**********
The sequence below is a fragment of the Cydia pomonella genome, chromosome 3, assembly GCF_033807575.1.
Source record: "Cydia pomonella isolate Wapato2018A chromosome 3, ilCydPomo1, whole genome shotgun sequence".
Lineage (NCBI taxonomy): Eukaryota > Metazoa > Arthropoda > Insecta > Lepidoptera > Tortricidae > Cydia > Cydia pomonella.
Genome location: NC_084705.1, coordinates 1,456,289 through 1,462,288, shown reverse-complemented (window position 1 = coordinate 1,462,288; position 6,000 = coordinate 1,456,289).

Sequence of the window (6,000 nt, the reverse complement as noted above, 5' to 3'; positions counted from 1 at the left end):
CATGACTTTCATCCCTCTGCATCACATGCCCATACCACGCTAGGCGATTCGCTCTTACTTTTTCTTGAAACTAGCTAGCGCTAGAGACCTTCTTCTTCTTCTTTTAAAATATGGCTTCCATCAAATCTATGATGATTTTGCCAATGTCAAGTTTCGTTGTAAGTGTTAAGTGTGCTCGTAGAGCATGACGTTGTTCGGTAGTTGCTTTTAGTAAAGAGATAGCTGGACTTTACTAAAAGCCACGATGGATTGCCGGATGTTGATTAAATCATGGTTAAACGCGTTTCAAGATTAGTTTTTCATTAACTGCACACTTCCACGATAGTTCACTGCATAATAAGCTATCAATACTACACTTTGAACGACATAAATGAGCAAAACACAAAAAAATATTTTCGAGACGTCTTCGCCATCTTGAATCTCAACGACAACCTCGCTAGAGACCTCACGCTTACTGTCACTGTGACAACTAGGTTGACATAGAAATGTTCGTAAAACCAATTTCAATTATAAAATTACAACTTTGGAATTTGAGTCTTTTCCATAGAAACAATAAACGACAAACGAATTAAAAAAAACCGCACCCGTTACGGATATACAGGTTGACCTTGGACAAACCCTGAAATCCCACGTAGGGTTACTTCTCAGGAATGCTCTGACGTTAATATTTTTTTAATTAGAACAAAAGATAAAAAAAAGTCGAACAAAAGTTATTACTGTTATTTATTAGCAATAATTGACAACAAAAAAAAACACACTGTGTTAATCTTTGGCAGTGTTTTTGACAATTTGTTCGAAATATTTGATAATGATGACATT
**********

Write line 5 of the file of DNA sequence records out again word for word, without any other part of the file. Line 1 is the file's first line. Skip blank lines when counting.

Sequence of the window (6,000 nt, the reverse complement as noted above, 5' to 3'; positions counted from 1 at the left end):